FWD's membership embraces a wide range of wholesale and distribution businesses, from public limited national chains to single-site independents.
In the high volume, low margin wholesale model, increases in operating costs cannot easily be absorbed. They have a direct effect on the price to customers, and therefore on to consumers, increasing inflation in the food and drink supply chain. FWD makes the case for regulation of businesses in this sector to be necessary, effective and proportionate.
While supporting the National Minimum Wage, wholesalers are concerned that frequent above-inflation rises in NMW create a knock-on effect as employers have to maintain pay bands. We are concerned that the National Living Wage will severely restrict the profitability of our members, should the proposed target of over £9 by 2020 be pursued. Our report, Delivering Employment, outlines the added cost to our sector, and explores how wholesale distributors would be forced to cut jobs and services to meet the rises.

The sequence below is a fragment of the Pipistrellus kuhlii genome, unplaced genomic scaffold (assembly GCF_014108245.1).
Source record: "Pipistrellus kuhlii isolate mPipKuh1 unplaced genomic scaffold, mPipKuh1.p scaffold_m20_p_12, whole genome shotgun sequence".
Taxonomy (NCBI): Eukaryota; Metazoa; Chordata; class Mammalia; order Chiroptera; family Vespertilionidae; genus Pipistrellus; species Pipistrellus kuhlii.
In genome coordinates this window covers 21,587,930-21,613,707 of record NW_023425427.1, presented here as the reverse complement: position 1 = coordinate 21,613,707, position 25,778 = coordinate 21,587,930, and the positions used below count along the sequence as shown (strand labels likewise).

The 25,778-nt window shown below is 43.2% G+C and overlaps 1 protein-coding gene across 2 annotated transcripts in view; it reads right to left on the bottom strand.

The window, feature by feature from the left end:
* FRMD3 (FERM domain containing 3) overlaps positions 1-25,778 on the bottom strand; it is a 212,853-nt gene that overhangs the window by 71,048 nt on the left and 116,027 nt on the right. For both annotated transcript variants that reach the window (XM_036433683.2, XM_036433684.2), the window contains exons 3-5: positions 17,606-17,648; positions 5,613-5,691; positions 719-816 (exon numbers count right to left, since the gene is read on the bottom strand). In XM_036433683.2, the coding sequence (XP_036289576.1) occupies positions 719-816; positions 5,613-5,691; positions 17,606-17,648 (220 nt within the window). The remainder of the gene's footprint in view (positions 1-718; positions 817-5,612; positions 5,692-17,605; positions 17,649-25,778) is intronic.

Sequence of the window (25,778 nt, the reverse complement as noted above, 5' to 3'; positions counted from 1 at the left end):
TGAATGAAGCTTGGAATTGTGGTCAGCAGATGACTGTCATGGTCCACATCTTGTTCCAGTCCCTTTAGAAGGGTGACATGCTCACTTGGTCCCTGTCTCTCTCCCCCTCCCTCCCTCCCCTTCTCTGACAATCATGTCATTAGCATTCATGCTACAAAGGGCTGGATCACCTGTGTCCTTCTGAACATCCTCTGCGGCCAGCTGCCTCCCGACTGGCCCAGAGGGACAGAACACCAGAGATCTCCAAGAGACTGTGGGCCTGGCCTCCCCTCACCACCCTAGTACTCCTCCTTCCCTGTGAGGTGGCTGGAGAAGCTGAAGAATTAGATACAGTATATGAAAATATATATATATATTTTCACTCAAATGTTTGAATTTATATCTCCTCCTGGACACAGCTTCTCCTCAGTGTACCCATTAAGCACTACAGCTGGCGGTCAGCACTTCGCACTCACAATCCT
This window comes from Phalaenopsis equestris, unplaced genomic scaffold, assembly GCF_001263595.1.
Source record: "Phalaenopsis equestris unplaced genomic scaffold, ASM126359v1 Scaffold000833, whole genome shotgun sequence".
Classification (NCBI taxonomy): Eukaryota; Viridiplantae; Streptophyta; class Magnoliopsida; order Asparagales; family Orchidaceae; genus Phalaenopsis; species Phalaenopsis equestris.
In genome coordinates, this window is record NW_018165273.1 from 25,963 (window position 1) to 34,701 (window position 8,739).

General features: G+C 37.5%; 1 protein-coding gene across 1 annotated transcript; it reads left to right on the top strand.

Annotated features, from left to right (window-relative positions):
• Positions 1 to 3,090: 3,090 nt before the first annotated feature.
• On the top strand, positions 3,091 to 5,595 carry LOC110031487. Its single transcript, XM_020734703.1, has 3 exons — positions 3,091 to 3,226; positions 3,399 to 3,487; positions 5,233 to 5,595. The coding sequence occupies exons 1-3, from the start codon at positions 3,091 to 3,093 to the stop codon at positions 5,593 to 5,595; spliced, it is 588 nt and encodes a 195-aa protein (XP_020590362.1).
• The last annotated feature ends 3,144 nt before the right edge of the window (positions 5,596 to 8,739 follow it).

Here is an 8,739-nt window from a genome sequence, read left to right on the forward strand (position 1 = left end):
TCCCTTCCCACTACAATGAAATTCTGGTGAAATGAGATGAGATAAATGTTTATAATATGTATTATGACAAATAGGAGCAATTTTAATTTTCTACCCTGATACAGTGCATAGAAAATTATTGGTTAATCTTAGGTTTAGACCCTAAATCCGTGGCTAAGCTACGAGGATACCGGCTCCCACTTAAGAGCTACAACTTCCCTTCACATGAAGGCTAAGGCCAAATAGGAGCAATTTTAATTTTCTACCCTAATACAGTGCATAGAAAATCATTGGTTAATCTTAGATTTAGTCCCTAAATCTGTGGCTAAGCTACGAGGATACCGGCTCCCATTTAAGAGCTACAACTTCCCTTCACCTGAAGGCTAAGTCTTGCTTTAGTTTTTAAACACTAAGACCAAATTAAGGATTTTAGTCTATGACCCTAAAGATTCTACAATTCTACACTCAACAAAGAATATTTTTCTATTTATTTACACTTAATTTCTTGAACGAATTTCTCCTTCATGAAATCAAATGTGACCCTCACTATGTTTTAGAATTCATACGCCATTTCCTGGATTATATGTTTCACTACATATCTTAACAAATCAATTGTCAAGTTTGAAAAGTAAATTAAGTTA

FWD engages with the Low Pay Commission to look at how the lowest-paid can be fairly rewarded without imposing costs on employers that would ultimately result in a reduction of head count.
FWD believes that current Sunday trading regulations, which limit the number of hours larger stores can open, should be maintained. We are part of the Keep Sunday Special coalition which is currently challenging the Government's consultation on devolving responsibility for Sunday hours to local authorites.
How the National Living Wage affects wholesalers:
01/08/2016 - Trade Bodies Urge Caution on Future Living Wage Rises
12/02/2016 - Wholesalers will struggle to absorb National Living Wage rises
14/12/2015 - Representing, promoting and bringing together - How FWD spoke for wholesale in 2015